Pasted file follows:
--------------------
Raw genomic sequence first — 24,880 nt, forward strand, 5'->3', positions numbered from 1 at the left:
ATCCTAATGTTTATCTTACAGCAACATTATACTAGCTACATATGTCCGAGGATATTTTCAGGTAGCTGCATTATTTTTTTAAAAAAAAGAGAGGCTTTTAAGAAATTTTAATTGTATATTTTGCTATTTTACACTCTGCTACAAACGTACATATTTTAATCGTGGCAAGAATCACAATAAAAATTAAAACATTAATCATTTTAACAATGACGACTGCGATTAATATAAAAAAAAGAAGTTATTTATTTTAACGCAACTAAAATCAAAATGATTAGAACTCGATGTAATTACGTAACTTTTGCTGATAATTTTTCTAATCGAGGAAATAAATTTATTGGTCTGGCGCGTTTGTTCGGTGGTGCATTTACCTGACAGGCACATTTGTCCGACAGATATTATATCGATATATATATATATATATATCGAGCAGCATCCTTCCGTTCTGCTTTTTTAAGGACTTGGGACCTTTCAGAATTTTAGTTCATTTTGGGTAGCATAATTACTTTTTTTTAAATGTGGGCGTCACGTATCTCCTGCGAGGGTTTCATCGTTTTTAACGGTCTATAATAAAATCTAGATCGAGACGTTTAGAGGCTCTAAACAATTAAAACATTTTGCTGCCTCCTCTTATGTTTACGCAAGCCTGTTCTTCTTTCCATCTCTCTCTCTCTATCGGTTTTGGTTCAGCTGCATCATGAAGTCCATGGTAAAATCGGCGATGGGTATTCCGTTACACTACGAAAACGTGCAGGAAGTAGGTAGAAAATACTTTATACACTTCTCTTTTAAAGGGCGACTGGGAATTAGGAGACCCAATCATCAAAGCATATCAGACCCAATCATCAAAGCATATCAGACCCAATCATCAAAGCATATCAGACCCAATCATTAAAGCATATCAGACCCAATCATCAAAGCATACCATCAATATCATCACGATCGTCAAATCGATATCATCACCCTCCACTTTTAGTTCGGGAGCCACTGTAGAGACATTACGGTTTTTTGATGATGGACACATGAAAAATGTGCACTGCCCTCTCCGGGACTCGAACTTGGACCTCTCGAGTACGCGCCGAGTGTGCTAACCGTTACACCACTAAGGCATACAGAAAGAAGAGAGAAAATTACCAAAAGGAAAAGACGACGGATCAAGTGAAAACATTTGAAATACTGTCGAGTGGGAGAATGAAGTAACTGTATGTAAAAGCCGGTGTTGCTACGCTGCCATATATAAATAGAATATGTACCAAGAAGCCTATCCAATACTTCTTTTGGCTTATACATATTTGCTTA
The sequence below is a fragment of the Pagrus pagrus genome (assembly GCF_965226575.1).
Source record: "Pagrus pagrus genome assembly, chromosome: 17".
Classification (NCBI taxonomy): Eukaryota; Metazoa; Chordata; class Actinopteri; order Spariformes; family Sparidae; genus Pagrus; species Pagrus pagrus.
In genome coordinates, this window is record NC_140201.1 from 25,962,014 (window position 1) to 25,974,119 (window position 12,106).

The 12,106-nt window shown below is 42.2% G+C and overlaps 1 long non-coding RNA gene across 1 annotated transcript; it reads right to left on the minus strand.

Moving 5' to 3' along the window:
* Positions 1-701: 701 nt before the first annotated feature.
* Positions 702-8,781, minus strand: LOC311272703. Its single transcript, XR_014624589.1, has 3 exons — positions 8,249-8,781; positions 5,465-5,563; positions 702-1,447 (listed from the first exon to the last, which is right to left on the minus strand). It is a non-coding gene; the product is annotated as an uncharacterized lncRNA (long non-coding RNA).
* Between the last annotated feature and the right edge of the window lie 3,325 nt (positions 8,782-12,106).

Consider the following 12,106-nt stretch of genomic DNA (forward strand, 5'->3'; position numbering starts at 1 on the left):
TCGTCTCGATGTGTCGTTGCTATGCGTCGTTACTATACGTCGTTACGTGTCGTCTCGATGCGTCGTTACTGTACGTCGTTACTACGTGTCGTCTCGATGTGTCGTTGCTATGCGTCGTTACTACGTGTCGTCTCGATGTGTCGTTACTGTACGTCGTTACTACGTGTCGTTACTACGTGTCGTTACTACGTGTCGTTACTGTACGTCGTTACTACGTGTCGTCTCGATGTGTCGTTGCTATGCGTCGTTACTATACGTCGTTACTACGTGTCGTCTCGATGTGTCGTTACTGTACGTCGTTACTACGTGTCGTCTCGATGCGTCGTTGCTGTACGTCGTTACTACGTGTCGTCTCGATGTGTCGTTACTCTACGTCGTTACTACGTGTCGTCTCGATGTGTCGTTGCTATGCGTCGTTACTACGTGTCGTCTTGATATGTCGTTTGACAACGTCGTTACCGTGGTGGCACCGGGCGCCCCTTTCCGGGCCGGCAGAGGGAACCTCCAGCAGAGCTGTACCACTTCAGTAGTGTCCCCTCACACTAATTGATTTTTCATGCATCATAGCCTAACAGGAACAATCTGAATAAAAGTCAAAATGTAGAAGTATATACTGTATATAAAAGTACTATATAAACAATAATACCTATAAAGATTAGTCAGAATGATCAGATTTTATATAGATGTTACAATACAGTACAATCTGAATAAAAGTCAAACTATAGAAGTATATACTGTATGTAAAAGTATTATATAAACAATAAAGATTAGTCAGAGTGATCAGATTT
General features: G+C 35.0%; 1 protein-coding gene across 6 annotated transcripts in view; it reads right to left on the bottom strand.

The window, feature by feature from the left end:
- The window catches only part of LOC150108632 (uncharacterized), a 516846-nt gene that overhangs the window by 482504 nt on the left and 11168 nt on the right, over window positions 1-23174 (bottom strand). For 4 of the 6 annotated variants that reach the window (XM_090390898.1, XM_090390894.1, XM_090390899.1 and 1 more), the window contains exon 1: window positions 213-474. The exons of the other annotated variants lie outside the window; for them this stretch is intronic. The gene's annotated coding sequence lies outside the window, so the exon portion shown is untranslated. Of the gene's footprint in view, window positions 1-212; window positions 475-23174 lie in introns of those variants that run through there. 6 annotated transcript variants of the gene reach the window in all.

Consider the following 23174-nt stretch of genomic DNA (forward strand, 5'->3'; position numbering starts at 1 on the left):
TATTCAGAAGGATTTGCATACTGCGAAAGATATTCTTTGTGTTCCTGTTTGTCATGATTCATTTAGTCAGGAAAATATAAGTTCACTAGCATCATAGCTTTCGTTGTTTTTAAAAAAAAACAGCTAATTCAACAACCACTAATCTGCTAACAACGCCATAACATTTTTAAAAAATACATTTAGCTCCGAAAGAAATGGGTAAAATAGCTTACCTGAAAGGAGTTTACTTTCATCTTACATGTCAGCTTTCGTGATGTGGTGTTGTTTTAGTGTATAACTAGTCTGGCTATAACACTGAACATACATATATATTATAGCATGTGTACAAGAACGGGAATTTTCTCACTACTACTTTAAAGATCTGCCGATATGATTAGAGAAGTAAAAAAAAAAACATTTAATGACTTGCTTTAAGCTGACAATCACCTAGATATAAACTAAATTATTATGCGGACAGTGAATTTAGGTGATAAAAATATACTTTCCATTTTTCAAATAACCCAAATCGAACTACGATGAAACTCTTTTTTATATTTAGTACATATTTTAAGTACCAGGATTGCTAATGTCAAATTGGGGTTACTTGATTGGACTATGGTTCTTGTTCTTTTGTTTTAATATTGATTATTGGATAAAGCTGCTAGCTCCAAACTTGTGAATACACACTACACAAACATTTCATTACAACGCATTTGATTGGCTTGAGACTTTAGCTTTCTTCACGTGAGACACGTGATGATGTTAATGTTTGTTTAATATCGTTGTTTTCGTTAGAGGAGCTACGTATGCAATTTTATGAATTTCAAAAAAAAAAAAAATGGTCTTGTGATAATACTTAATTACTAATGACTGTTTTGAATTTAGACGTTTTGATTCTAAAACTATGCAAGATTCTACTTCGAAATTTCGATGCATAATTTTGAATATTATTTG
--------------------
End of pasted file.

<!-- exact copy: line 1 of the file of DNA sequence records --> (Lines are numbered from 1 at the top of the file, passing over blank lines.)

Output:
Raw genomic sequence first — 24,880 nt, forward strand, 5'->3', positions numbered from 1 at the left: